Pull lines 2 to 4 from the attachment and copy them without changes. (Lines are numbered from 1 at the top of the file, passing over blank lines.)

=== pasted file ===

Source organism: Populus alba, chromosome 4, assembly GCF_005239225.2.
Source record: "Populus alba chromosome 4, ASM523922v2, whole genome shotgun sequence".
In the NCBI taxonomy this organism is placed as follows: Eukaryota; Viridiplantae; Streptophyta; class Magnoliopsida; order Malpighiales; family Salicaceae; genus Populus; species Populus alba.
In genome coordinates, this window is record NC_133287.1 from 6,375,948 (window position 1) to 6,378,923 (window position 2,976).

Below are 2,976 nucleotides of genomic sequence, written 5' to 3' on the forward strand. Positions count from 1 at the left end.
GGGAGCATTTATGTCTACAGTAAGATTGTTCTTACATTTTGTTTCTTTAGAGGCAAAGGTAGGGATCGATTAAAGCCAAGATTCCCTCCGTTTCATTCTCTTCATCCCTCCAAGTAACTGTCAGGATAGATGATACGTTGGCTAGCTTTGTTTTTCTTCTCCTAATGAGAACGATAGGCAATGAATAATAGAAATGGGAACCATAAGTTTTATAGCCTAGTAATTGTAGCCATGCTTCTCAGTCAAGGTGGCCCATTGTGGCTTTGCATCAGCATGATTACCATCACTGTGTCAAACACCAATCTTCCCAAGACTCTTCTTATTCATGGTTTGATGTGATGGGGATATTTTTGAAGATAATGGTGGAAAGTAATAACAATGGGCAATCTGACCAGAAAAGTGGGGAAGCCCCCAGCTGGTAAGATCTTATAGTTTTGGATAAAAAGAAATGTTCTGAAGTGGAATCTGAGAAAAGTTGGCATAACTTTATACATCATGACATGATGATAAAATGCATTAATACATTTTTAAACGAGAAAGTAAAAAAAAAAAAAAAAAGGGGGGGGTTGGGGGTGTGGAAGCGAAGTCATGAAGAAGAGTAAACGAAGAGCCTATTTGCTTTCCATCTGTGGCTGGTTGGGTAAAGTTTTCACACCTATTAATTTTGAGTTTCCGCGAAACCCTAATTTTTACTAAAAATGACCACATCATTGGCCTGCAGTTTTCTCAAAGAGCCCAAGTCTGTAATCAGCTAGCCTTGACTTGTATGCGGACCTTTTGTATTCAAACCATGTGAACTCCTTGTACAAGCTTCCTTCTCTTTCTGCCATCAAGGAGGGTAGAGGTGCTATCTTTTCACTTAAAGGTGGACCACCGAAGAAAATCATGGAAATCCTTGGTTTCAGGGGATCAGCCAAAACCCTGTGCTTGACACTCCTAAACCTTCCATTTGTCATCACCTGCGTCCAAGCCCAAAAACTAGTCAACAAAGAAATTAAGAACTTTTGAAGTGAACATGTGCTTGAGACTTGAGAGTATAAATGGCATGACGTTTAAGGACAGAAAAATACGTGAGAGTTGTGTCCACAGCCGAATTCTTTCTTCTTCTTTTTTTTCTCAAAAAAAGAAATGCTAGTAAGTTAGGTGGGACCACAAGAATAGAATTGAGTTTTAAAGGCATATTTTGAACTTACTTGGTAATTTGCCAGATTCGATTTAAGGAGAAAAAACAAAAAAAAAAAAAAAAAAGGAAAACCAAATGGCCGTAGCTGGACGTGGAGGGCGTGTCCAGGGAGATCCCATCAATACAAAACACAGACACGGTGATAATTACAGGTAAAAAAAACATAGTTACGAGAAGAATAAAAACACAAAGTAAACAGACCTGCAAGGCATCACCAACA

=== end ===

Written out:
Source record: "Populus alba chromosome 4, ASM523922v2, whole genome shotgun sequence".
In the NCBI taxonomy this organism is placed as follows: Eukaryota; Viridiplantae; Streptophyta; class Magnoliopsida; order Malpighiales; family Salicaceae; genus Populus; species Populus alba.
In genome coordinates, this window is record NC_133287.1 from 6,375,948 (window position 1) to 6,378,923 (window position 2,976).